Yeah,. i was under the impression ETA were an -anti-imperialist' National Liberation group, much like Algeria etc. I admit my knowledge is limited, but i'm not overly supportive of them, feel free to convince me otherwise.
     
  8. Vegetarian Barbarian

    Vegetarian BarbarianExperienced Member Experienced member Forum Member


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    Oct 19, 2009
     
    I have to go along with ungov... they might have some shit about them that sucks (like killing journalists and ex-members who just wanted out and there marxist-leninist-nationalist political stance) but it seems that there not afraid to take out cops, judges, prosecutors, corporate execs etc. which im totally in agreement with. I also supported the RAF, and i support armed struggle against the government. My opinion might be changed... i see theres a lot of documentaries about the ETA so.. this is just my standpoint right now.
     
  9. butcher

    butcherExperienced Member Uploader Experienced member Forum Member


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    I'm all for armed struggle too, but this is insufficient to gain my support. More important is what are they engaged in armed struggle for. Are their political goals worth supporting? I'm currently of the opinion that they aren't, but i reiterate that i'm not overly knowledgeable about ETA.
     
  10. antitude420

    antitude420Experienced Member Experienced member Forum Member


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    May 16, 2010
     
    Yea, I'm curious about ETA and I wanted to know more so I could decide whether or not I suppor their cause...

    Any texts or movies worth taking a look?
     
  11. vAsSiLy77

    vAsSiLy77Experienced Member Uploader Experienced member Forum Member


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    I have no problem to accept your point of view, shamefully I have to admit that I had a more or less brief marxist/leninist phase in my youth and I was supporting the raf openly, defending their actions in fanzines and leftwing city magazines and I was charged a number of times for the illegal support of a terrorist organisation by the german authorities, 'cause of my youth I got away with fees and only brief time in prison, but I was getting even more angry because the repression.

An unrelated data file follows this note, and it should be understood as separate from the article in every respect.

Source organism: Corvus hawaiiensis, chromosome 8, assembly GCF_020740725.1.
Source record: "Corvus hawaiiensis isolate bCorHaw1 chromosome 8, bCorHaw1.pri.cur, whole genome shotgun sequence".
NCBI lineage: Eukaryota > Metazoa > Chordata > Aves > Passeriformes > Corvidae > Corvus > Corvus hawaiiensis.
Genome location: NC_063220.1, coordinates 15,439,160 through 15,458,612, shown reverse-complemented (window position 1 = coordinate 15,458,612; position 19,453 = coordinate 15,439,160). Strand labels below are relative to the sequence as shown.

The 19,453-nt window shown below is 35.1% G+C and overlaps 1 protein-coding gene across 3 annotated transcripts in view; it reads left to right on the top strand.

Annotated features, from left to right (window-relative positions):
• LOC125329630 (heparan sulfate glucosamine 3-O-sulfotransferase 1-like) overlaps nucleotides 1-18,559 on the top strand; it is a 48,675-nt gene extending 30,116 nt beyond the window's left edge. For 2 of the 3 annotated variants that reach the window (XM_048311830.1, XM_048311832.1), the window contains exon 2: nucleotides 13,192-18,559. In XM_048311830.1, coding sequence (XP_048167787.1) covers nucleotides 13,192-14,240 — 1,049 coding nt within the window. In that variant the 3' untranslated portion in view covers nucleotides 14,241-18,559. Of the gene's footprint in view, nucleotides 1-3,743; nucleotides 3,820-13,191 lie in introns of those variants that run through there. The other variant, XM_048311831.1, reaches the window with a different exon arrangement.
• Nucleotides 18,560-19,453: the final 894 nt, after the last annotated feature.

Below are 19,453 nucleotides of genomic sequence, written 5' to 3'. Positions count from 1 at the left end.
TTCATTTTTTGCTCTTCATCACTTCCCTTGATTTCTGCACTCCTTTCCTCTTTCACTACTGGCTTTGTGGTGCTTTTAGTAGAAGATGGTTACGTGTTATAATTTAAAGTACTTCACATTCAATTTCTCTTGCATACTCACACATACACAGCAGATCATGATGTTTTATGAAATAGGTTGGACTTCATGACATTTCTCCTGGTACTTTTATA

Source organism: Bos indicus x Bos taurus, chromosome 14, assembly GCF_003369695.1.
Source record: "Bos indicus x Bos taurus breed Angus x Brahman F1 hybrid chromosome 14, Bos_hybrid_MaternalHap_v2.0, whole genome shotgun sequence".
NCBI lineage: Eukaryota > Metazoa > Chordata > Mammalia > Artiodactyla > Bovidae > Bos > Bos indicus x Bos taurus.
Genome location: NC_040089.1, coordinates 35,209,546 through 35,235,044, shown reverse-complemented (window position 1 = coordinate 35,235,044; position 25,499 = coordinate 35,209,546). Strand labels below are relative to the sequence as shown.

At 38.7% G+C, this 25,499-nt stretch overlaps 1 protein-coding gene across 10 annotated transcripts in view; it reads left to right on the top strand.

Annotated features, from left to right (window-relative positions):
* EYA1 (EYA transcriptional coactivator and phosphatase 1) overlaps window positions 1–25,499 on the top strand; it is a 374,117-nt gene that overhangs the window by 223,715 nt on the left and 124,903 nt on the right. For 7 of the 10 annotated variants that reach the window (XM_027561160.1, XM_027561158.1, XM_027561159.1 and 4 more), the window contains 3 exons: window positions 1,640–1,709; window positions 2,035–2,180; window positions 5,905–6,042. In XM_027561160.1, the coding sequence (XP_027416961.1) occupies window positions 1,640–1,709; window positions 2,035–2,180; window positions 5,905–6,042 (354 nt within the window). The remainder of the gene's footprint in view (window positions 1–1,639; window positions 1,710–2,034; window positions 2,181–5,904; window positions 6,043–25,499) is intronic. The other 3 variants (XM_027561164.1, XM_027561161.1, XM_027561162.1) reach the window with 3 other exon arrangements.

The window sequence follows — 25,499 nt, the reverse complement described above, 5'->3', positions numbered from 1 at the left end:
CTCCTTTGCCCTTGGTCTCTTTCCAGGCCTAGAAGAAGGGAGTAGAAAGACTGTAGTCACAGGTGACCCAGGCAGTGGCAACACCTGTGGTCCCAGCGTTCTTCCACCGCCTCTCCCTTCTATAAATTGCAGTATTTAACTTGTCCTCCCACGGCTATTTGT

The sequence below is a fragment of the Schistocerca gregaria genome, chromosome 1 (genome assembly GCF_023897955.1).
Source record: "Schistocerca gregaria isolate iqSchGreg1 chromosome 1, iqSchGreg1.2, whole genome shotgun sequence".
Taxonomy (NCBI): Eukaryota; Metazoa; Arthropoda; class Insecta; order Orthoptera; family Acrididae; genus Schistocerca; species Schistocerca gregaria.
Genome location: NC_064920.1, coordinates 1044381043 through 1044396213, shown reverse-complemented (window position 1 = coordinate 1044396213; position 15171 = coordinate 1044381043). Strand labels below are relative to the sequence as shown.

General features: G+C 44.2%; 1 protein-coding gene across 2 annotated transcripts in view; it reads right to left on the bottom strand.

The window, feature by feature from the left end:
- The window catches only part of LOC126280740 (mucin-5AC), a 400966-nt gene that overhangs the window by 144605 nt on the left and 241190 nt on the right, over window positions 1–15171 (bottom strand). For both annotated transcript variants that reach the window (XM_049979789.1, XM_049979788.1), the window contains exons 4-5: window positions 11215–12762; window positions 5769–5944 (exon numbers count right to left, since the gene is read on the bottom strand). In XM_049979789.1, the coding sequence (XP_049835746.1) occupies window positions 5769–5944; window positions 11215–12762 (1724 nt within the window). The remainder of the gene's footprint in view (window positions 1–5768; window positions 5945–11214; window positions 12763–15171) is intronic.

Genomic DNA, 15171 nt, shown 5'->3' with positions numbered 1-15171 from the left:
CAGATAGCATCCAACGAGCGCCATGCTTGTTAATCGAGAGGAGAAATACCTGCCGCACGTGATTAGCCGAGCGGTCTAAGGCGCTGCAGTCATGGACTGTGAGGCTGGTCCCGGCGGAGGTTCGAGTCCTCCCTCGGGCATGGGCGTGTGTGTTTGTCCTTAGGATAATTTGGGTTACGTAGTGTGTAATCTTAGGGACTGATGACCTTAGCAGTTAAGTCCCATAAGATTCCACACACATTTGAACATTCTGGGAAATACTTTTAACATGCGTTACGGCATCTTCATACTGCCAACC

At this time nobody cared about aspects like being/acting elitist or acting "above" the little revolutionary movement, nobody cared about beeing supported by the revolutionary working class, our isolation was just a necessary aspect of warfare...
    My girlfriend in this time was a really dedicated heroine of the coming revolution, very smart, very active and together with others we passed some kind of "special" training outside germoney, and we did some minor damage after our return. The next step would have been to go underground and do some more serious damage - but the whole thing blew up because an informer and suddenly we were in really serious trouble. My girlfriend and I were lucky to be able to leave germoney, almost all of our comrades were arrested and persecuted, ending up with 2 - 5 years imprisonment - and our little part of the movement vanished completely.
    I don't have to mention that our "bad example" was very welcomed to the systems propaganda to the public, parents and relatives who not even knew and never supported our plans suffered police raids, interrogations - lots of trouble and damage on the personal level.
    Using some connections my girlfriend and I tramped all over Europe, ending up waiting for the end of the storm in bonny England, where we were living and working with some Anarchist punks. Not-THAT-stupid marxist/leninist that I was, I converted step by step to become an Anarchist and I don't regret it and I think I never will.
    My girlfriend didn't convert and we broke not only because of this, she left for the continent, but the storm was still raging. So she went underground bouncing between different groups, still wanted by the cops she was a risk for everyone, so nobody supported her.
    Sadly she ended up with a branch of the kurdish PKK guerilla and was killed by the turkish military on october 23th 1998, her name was Andrea Wolf, the remaining Kurds regard her as a martyr and dedicated a website to her, she also has an entry on wikipedia.

    Quite a story - here comes the point:
    The whole thing lasted nearly ten years of my life, ok. it wasn't completely wasted time and I've learned a lot.
    But: Andrea was killed, many people suffered repression, persecution and imprisonment, most of the activists never recovered, only a few are still active in the green party - so our little part of the movement vanished completely and was a loss to the general movement - and for what?
    Our little sports achived nothing, the raf achived nothing and vanished too (I do not miss it - good riddance to them)
    and only the system had an advantage: Justifying every fucking aspect of the fucking police state germony is with our useless example. The militant movement is gone completely, the revolutionary cells were never able to unfold under the pressure of the specialist anti-terror departments, the black block is infiltrated with specialist informers and nearly ineffective, it's a mess.
    More than 90 percent of the basques refuse the ETA - more than 97 percent of the germans refused the raf, and actually don't care about the fact that the german suppression authorities knew about the connection between the former DDR and the raf, they knew that the activists were hiding in east germoney, but they constantly "searched" for them in the BRD.
    The ordinary german don't thinks twice about the deaths in Stammheim or the murder of Wolfgang Grahms and a few others - "they got what they deserved" is the public opinion - what about the killing of a few drunken or freaked out kids shot by the cops each year? The public keeps silent, it's too difficult to critisize the cops and it may be dangerous too - so nothing changed - except the police state is getting more and more perfect.